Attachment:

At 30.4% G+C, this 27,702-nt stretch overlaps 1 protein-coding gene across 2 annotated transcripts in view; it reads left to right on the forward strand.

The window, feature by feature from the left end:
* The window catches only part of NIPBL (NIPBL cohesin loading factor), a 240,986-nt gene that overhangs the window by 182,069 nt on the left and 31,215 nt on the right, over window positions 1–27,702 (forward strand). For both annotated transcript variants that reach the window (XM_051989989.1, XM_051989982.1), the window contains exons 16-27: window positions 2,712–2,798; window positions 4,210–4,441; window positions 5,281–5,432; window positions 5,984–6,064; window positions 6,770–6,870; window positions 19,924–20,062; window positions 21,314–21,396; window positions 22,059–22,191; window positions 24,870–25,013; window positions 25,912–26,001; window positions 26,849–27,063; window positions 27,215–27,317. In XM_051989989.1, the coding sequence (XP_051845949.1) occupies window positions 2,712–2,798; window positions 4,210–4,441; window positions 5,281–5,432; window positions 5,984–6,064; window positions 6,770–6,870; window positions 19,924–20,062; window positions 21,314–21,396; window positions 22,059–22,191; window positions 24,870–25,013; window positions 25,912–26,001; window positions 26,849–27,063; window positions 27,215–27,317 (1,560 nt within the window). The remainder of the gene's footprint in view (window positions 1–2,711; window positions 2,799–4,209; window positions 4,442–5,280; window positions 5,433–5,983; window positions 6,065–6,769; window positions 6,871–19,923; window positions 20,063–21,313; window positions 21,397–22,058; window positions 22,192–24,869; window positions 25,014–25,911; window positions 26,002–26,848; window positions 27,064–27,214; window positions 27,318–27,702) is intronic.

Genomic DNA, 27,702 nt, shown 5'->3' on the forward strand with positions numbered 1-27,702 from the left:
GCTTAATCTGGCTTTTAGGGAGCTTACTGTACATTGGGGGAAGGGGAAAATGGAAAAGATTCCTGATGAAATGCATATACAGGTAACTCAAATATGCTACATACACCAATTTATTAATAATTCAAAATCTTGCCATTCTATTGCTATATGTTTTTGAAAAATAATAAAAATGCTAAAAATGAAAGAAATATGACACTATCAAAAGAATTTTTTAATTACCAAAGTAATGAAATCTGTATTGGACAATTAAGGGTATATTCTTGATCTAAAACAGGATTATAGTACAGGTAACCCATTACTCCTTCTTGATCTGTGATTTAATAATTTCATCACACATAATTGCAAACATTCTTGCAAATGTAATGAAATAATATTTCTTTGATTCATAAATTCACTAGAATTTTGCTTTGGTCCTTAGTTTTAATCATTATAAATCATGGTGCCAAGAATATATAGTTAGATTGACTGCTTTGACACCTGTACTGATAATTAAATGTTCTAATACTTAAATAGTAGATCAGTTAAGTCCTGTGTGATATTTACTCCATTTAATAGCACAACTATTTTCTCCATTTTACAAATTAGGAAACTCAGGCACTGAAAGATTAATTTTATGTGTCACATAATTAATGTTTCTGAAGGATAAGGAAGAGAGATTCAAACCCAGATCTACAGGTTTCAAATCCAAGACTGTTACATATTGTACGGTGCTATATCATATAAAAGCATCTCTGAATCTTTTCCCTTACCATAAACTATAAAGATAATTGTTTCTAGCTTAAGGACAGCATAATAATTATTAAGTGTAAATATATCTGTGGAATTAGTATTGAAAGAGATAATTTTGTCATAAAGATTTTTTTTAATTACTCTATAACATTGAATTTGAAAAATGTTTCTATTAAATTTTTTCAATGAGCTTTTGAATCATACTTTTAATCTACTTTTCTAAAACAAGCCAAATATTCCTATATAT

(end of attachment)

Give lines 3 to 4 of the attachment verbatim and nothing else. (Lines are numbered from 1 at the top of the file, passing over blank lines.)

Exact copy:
* The window catches only part of NIPBL (NIPBL cohesin loading factor), a 240,986-nt gene that overhangs the window by 182,069 nt on the left and 31,215 nt on the right, over window positions 1–27,702 (forward strand). For both annotated transcript variants that reach the window (XM_051989989.1, XM_051989982.1), the window contains exons 16-27: window positions 2,712–2,798; window positions 4,210–4,441; window positions 5,281–5,432; window positions 5,984–6,064; window positions 6,770–6,870; window positions 19,924–20,062; window positions 21,314–21,396; window positions 22,059–22,191; window positions 24,870–25,013; window positions 25,912–26,001; window positions 26,849–27,063; window positions 27,215–27,317. In XM_051989989.1, the coding sequence (XP_051845949.1) occupies window positions 2,712–2,798; window positions 4,210–4,441; window positions 5,281–5,432; window positions 5,984–6,064; window positions 6,770–6,870; window positions 19,924–20,062; window positions 21,314–21,396; window positions 22,059–22,191; window positions 24,870–25,013; window positions 25,912–26,001; window positions 26,849–27,063; window positions 27,215–27,317 (1,560 nt within the window). The remainder of the gene's footprint in view (window positions 1–2,711; window positions 2,799–4,209; window positions 4,442–5,280; window positions 5,433–5,983; window positions 6,065–6,769; window positions 6,871–19,923; window positions 20,063–21,313; window positions 21,397–22,058; window positions 22,192–24,869; window positions 25,014–25,911; window positions 26,002–26,848; window positions 27,064–27,214; window positions 27,318–27,702) is intronic.

Genomic DNA, 27,702 nt, shown 5'->3' on the forward strand with positions numbered 1-27,702 from the left: